The little things in relationships also seem to grow as time moves on. The characteristics (both positive and negative) that you notice on the first few dates will only become more noticeable as the relationship progresses. Plan carefully at the outset and be mindful of the details to help avoid chafing down the road.

Preparation is Key

Sometimes, I neglect to prepare myself for a run. I might head out without enough pre-hydration. Maybe I haven’t visited my foam roller or I skipped my yoga class. At times, I forget to charge my iPod. When I fail to prepare for a run, I end up with a workout that is less than satisfactory. In contrast, when I think about the result I want and I make preparations for that outcome, I end up with a better experience and I accomplish or at least get close to my goals.

I also had to prepare to be in a relationship. After a sudden divorce, I had quite a bit of personal work to do before I could expect for a relationship to be successful. I needed to take time to work through my anger and sadness and I needed to address my underlying fears and anxieties. Think about what you want in a relationship and then look at what you need to do yourself to prepare for that reality.

Required Fuel

One of the trickiest aspects of running longer distances is learning to manage your fuel needs. There are hundreds of products and thousands of recommendations on how and when to eat on a run. Ultimately, all that matters is what works for your body. Regardless of the product and timing, most people have to refuel on a regular basis throughout a run or they simply cannot go any further.

In a relationship, fuel is obviously not Gu and Gatorade, but is the way that the relationship is fed and invigorated. This can be through touch, kind words, notes, rituals, etc. Just like with running, fuel will be different for each person. As Dr. Chapman highlighted in The 5 Love Languages, it is important to find out what fuel meets your partner’s needs. It is necessary to keep the relationship fueled if it is to continue for the long run.

Marathons and relationships take work. They don’t just happen. You have to want it and make choices that will support your dream.

Happy running and happy loving:)

What it’s all about:)

Thank you for sharing!

13 thoughts on “One Step at a Time

  1. This is a great article, and I can’t believe the similarities between you and I. I too have been running for five years, and like you, I started by running as far as I could each time. Like you, that left me with overuse injuries! Also like you, I am doing my first marathon this October! And I recently wrote a post about breaking through my own barrier–14 miles!! I felt like I was reading my own blog! Haha!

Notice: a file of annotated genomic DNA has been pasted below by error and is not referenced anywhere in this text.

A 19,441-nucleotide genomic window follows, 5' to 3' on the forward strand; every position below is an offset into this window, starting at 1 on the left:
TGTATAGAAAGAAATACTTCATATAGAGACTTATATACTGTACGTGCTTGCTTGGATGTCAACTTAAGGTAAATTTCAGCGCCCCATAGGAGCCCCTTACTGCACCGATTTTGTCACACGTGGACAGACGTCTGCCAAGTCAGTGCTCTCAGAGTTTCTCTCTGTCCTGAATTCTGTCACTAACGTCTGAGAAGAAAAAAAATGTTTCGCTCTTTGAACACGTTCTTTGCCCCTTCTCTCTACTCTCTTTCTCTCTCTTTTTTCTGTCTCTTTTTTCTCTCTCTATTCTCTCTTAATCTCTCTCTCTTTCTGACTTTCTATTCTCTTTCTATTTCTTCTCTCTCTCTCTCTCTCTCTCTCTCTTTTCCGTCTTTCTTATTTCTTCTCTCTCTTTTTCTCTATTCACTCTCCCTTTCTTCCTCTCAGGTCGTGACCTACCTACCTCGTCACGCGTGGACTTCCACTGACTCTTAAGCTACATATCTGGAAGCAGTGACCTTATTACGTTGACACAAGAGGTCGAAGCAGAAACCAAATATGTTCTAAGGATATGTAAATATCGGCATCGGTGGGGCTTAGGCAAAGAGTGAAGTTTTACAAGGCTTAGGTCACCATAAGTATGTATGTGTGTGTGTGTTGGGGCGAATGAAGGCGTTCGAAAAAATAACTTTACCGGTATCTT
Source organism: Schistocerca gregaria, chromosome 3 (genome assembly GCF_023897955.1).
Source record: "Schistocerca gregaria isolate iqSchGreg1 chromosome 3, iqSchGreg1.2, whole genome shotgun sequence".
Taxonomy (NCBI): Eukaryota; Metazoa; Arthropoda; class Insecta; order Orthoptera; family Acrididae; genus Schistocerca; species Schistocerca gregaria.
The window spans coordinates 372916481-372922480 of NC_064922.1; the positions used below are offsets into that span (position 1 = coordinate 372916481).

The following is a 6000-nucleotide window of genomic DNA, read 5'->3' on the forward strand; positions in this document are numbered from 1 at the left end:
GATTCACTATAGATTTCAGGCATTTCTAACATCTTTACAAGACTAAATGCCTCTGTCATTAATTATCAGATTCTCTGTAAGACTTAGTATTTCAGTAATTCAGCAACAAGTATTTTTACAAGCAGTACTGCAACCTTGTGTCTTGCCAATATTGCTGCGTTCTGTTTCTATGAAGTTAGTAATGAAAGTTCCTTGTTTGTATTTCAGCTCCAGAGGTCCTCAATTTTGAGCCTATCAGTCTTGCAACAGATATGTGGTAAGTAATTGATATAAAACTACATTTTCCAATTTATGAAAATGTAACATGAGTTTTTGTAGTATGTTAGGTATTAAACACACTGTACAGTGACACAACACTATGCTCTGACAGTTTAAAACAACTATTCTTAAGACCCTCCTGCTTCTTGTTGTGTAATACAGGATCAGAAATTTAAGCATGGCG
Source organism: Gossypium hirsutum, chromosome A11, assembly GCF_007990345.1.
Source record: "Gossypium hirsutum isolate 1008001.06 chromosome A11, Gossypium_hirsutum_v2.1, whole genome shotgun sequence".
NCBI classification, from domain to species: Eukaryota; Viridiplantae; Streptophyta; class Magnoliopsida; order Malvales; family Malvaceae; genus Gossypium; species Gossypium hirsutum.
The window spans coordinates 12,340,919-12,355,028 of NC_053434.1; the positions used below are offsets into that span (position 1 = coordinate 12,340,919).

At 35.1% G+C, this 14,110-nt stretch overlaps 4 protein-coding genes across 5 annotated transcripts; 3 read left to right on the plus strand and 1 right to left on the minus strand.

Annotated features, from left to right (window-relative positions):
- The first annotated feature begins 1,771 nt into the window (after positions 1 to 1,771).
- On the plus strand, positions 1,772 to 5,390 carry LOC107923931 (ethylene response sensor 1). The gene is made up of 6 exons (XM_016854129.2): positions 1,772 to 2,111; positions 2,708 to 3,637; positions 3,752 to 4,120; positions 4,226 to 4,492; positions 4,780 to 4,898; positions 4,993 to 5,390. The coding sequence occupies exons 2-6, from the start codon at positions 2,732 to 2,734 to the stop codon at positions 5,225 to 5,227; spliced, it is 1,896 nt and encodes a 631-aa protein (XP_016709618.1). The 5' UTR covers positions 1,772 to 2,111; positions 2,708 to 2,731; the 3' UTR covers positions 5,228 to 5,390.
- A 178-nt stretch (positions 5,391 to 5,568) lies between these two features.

Anyway, I love how you compared this to relationship. I also went through a divorce, but am now remarried, and this comparing marathons to a relationship is something I can relate to. My husband and I love each other very much, but we do argue quite a bit. I like the advice you give here, and I’m going to take it: “Think about what you want in a relationship and then look at what you need to do yourself to prepare for that reality.” I can so relate to this because it takes so much preparation and consistency to prepare for a marathon. It makes sense that I would give the same efforts for a marriage. Thank you. And thanks for linking to me too, as I never would have found this blog without it. 🙂

    1. That is too funny! Did you start running after the divorce? I have met so many people who take up training after the end of a marriage. I know for me it was a relief to undertake a challenge with a known duration and an actual finish line.

  2. Such a simple, powerful analogy. I really needed to read this. Physical training has always come easy. Discipline in love, not so much. I am erratic and unprepared in my intimate relationships, and the mistakes do me in long before we find our stride. I really appreciate the idea of carrying the clear practices from my fitness regimen over to a place where I clearly need some structure. Looks like I’ll have to be my own love coach. Oy!

    1. I’m glad it helped you:) I think we all can benefit from applying our strengths in one area to our weakness in another. I wish you the best with your new dating structure!